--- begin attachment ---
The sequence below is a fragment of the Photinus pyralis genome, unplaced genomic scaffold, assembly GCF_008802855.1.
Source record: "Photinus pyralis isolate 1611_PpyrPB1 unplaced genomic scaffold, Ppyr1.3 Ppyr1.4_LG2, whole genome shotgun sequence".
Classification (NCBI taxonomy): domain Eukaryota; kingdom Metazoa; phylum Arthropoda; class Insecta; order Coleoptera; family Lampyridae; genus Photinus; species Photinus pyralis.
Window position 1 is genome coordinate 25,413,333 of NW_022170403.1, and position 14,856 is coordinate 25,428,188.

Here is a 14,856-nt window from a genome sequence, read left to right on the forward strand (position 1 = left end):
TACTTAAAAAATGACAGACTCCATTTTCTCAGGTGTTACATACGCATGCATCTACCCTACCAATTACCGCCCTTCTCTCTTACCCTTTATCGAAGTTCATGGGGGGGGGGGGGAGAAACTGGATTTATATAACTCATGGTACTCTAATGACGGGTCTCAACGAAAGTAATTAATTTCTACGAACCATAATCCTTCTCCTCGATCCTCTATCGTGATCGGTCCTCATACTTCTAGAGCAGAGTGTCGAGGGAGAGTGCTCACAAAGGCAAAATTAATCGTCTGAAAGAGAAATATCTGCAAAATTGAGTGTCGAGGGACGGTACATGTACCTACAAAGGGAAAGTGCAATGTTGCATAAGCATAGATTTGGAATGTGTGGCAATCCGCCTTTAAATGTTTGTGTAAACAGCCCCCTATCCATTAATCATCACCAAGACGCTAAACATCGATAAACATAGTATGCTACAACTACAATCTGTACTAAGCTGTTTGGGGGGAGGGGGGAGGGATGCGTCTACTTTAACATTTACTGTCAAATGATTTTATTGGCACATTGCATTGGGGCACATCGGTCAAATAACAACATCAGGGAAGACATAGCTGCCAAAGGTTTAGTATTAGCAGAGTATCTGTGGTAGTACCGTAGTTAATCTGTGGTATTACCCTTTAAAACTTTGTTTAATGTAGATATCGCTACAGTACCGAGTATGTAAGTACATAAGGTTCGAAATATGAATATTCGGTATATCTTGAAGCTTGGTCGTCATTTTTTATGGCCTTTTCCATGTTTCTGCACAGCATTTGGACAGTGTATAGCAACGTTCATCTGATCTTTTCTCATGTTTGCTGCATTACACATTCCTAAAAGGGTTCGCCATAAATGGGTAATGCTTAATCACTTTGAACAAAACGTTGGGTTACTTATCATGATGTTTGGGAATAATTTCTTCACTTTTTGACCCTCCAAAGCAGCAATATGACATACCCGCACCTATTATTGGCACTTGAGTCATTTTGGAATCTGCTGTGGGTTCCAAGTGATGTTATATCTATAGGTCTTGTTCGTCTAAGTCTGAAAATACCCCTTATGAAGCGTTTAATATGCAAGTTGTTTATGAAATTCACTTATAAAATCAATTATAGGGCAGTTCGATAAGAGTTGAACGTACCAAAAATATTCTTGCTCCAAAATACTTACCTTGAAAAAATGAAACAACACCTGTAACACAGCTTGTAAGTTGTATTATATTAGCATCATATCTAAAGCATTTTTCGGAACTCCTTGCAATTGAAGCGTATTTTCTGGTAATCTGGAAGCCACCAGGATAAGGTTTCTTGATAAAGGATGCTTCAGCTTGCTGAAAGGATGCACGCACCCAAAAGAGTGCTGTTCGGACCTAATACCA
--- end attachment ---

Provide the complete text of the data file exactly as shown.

The sequence below is a fragment of the Photinus pyralis genome, unplaced genomic scaffold, assembly GCF_008802855.1.
Source record: "Photinus pyralis isolate 1611_PpyrPB1 unplaced genomic scaffold, Ppyr1.3 Ppyr1.4_LG2, whole genome shotgun sequence".
Classification (NCBI taxonomy): domain Eukaryota; kingdom Metazoa; phylum Arthropoda; class Insecta; order Coleoptera; family Lampyridae; genus Photinus; species Photinus pyralis.
Window position 1 is genome coordinate 25,413,333 of NW_022170403.1, and position 14,856 is coordinate 25,428,188.

Here is a 14,856-nt window from a genome sequence, read left to right on the forward strand (position 1 = left end):
TACTTAAAAAATGACAGACTCCATTTTCTCAGGTGTTACATACGCATGCATCTACCCTACCAATTACCGCCCTTCTCTCTTACCCTTTATCGAAGTTCATGGGGGGGGGGGGGAGAAACTGGATTTATATAACTCATGGTACTCTAATGACGGGTCTCAACGAAAGTAATTAATTTCTACGAACCATAATCCTTCTCCTCGATCCTCTATCGTGATCGGTCCTCATACTTCTAGAGCAGAGTGTCGAGGGAGAGTGCTCACAAAGGCAAAATTAATCGTCTGAAAGAGAAATATCTGCAAAATTGAGTGTCGAGGGACGGTACATGTACCTACAAAGGGAAAGTGCAATGTTGCATAAGCATAGATTTGGAATGTGTGGCAATCCGCCTTTAAATGTTTGTGTAAACAGCCCCCTATCCATTAATCATCACCAAGACGCTAAACATCGATAAACATAGTATGCTACAACTACAATCTGTACTAAGCTGTTTGGGGGGAGGGGGGAGGGATGCGTCTACTTTAACATTTACTGTCAAATGATTTTATTGGCACATTGCATTGGGGCACATCGGTCAAATAACAACATCAGGGAAGACATAGCTGCCAAAGGTTTAGTATTAGCAGAGTATCTGTGGTAGTACCGTAGTTAATCTGTGGTATTACCCTTTAAAACTTTGTTTAATGTAGATATCGCTACAGTACCGAGTATGTAAGTACATAAGGTTCGAAATATGAATATTCGGTATATCTTGAAGCTTGGTCGTCATTTTTTATGGCCTTTTCCATGTTTCTGCACAGCATTTGGACAGTGTATAGCAACGTTCATCTGATCTTTTCTCATGTTTGCTGCATTACACATTCCTAAAAGGGTTCGCCATAAATGGGTAATGCTTAATCACTTTGAACAAAACGTTGGGTTACTTATCATGATGTTTGGGAATAATTTCTTCACTTTTTGACCCTCCAAAGCAGCAATATGACATACCCGCACCTATTATTGGCACTTGAGTCATTTTGGAATCTGCTGTGGGTTCCAAGTGATGTTATATCTATAGGTCTTGTTCGTCTAAGTCTGAAAATACCCCTTATGAAGCGTTTAATATGCAAGTTGTTTATGAAATTCACTTATAAAATCAATTATAGGGCAGTTCGATAAGAGTTGAACGTACCAAAAATATTCTTGCTCCAAAATACTTACCTTGAAAAAATGAAACAACACCTGTAACACAGCTTGTAAGTTGTATTATATTAGCATCATATCTAAAGCATTTTTCGGAACTCCTTGCAATTGAAGCGTATTTTCTGGTAATCTGGAAGCCACCAGGATAAGGTTTCTTGATAAAGGATGCTTCAGCTTGCTGAAAGGATGCACGCACCCAAAAGAGTGCTGTTCGGACCTAATACCA